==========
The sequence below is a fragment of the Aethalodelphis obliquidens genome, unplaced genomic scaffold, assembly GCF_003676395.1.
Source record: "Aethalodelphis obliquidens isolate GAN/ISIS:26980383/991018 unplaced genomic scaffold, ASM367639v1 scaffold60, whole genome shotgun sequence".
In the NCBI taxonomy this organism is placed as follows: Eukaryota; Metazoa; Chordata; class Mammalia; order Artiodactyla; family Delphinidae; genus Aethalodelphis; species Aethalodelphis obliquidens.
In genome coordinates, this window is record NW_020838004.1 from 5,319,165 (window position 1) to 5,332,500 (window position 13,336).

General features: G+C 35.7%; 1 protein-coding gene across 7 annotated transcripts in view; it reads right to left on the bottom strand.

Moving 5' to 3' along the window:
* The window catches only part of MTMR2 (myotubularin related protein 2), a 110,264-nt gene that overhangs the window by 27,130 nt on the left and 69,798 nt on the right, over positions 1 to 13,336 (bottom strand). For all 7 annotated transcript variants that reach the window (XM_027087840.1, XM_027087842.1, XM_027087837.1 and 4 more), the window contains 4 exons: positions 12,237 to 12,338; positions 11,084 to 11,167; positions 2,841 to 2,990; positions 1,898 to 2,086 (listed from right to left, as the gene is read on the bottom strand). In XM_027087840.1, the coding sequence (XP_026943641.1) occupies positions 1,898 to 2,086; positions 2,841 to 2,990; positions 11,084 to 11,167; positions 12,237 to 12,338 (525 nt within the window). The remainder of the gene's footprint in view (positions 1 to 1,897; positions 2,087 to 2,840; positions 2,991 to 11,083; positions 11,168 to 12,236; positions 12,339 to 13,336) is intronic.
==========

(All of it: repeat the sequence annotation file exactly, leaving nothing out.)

The sequence below is a fragment of the Aethalodelphis obliquidens genome, unplaced genomic scaffold, assembly GCF_003676395.1.
Source record: "Aethalodelphis obliquidens isolate GAN/ISIS:26980383/991018 unplaced genomic scaffold, ASM367639v1 scaffold60, whole genome shotgun sequence".
In the NCBI taxonomy this organism is placed as follows: Eukaryota; Metazoa; Chordata; class Mammalia; order Artiodactyla; family Delphinidae; genus Aethalodelphis; species Aethalodelphis obliquidens.
In genome coordinates, this window is record NW_020838004.1 from 5,319,165 (window position 1) to 5,332,500 (window position 13,336).

General features: G+C 35.7%; 1 protein-coding gene across 7 annotated transcripts in view; it reads right to left on the bottom strand.

Moving 5' to 3' along the window:
* The window catches only part of MTMR2 (myotubularin related protein 2), a 110,264-nt gene that overhangs the window by 27,130 nt on the left and 69,798 nt on the right, over positions 1 to 13,336 (bottom strand). For all 7 annotated transcript variants that reach the window (XM_027087840.1, XM_027087842.1, XM_027087837.1 and 4 more), the window contains 4 exons: positions 12,237 to 12,338; positions 11,084 to 11,167; positions 2,841 to 2,990; positions 1,898 to 2,086 (listed from right to left, as the gene is read on the bottom strand). In XM_027087840.1, the coding sequence (XP_026943641.1) occupies positions 1,898 to 2,086; positions 2,841 to 2,990; positions 11,084 to 11,167; positions 12,237 to 12,338 (525 nt within the window). The remainder of the gene's footprint in view (positions 1 to 1,897; positions 2,087 to 2,840; positions 2,991 to 11,083; positions 11,168 to 12,236; positions 12,339 to 13,336) is intronic.